This past weekend, my local newspaper, the Washington Post, printed a rare separate Book World section. (They used to have one every Sunday, but they’ve now placed that content in the body of the paper, spread throughout the week. Yes, it’s the same amount of coverage. No, it doesn’t feel the same. I hate the new way of doing things. But anyway…)
The Book World section contained the end-of-year lists – Best Fiction, Best Nonfiction, Best Children’s Books. There wasn’t any Best Speculative Fiction list. (Alas, the mainstream publications *never* have a Best Speculative Fiction list…)
So, I decided to make up my own list. In no particular order, here are the five best speculative fiction books that I read in 2010:
- MOCKINGJAY, by Suzanne Collins. The conclusion of the HUNGER GAMES trilogy, this book grabbed my emotions and didn’t let them go, as Collins did not flinch from bringing her characters to the logical conclusion of their actions, making the series’ final, difficult decisions.
- FEED, by Mira Grant. This zombie book isn’t about zombies — it’s about how much independence and control we give to others when we’re afraid. I loved the pace of this story — even when I questioned some character motivations, I went hurtling along with the storytelling, staying up way past my bedtime to finish.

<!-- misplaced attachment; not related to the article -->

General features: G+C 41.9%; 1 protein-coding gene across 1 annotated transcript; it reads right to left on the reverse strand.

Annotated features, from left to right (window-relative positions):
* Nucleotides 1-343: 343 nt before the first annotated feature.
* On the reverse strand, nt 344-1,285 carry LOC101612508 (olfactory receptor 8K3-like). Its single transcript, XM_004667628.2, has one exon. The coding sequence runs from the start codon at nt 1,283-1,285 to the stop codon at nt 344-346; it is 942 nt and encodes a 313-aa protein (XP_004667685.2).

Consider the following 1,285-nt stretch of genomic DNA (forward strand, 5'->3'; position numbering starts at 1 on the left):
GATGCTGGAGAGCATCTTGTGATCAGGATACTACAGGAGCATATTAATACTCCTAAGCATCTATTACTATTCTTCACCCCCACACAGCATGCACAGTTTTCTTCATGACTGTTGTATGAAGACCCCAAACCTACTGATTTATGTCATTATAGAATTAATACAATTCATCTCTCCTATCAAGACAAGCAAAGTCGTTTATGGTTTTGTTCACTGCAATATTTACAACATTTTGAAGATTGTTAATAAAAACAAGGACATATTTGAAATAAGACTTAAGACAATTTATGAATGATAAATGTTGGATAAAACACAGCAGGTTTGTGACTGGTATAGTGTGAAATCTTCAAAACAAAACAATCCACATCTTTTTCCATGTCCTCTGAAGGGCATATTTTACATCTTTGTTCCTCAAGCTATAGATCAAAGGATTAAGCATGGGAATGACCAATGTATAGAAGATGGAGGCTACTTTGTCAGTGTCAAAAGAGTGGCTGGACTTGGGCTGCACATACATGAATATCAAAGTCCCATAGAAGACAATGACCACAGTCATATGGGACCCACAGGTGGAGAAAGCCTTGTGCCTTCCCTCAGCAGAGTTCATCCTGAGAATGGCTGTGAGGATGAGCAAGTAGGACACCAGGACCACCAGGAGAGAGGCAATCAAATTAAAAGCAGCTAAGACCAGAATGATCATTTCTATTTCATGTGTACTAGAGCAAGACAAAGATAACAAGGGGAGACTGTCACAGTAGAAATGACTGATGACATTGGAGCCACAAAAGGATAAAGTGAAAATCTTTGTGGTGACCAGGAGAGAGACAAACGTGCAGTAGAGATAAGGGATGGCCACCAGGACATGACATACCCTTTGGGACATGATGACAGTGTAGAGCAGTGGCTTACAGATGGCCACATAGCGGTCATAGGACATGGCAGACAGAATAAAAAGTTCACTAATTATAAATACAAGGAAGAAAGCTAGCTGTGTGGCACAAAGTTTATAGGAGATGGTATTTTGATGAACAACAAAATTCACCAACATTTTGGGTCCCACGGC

- THE PASSAGE, by Justin Cronin. This vampire book isn’t about vampires — it’s about how much independence and control we give to others when we’re afraid. Gee, there’s a theme hidden in this post, somewhere… While I know a number of hard science fiction readers who threw up their hands at the alleged science in this novel, I loved the social analysis of this post-apocalyptic vision. Even if it was, you know, written by a literary author.
- LIAR, by Justine Larbalestier. This book is narrated by a self-admitted liar who is the very definition of unreliable narrator. So unreliable, in fact, that the book may or may not belong in a year-end summary of speculative fiction. I am absolutely, positively, 100% certain that I know the “true” story buried in this tale. Unless, um, I’m wrong about what is truth and what’s a lie.
- SOULLESS, by Gail Carriger. Yeah, I know this book came out in late 2009. But I didn’t read it until 2010, and this is my post, so I can cheat that way. I was surprised by the amount of romance in this book — especially because I picked it up to provide a *break* from my romance reading. Nevertheless, I thought the story was well told, and Carriger handled Victorian social conventions so deftly that I found myself simultaneously amused and bemused by her story.
So, what about you? What book or books would you put on your Year’s Best?